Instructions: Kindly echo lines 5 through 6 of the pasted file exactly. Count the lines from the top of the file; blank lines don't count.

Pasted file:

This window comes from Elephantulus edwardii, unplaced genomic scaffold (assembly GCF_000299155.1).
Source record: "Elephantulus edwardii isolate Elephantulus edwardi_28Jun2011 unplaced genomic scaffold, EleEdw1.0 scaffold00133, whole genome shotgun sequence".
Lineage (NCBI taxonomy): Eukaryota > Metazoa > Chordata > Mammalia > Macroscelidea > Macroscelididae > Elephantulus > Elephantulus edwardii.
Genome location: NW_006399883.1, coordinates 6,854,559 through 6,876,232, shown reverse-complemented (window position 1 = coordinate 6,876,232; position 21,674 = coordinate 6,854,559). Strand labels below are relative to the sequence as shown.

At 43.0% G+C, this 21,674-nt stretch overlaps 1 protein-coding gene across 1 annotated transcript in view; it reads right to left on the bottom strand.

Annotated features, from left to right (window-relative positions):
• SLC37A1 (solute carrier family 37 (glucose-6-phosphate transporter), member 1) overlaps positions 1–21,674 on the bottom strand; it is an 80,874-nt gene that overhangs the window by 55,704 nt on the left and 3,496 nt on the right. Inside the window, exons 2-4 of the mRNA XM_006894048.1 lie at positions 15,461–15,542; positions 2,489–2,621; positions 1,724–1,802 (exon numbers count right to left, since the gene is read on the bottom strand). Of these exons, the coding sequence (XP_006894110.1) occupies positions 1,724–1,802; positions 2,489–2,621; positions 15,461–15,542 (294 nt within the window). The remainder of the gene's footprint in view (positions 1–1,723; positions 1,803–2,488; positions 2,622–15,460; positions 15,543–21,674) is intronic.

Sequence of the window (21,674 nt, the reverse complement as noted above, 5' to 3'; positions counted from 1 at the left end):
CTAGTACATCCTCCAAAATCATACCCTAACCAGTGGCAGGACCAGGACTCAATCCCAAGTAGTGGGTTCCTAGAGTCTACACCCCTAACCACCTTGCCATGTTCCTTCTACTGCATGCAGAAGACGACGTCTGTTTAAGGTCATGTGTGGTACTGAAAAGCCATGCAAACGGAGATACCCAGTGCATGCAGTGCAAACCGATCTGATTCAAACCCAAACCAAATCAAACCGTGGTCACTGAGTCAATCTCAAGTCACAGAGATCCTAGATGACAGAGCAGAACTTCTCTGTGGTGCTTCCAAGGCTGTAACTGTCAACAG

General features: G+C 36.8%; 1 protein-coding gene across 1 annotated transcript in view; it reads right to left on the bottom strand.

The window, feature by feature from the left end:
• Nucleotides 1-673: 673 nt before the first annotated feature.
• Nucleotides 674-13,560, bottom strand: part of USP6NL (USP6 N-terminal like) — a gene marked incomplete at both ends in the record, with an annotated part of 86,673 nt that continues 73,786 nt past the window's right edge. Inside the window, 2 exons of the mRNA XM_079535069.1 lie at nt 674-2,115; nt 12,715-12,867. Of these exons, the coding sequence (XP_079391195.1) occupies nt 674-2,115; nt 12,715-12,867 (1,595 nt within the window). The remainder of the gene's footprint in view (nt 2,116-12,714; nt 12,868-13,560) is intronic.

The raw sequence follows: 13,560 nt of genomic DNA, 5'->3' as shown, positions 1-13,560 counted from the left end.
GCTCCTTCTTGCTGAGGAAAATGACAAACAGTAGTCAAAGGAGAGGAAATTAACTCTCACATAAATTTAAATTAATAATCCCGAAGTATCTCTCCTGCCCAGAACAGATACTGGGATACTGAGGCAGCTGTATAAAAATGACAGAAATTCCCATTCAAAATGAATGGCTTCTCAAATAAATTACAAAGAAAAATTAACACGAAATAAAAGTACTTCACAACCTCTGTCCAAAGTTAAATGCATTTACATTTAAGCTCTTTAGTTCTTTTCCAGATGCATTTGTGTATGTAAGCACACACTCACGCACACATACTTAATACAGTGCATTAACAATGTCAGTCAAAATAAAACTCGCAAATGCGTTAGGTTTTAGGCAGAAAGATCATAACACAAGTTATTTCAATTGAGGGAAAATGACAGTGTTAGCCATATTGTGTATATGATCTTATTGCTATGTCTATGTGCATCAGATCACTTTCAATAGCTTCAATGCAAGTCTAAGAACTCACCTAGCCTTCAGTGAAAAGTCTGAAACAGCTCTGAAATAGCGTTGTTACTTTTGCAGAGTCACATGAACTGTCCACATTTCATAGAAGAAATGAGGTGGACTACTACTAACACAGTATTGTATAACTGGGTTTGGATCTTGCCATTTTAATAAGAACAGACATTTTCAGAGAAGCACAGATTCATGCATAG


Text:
At 43.0% G+C, this 21,674-nt stretch overlaps 1 protein-coding gene across 1 annotated transcript in view; it reads right to left on the bottom strand.

Annotated features, from left to right (window-relative positions):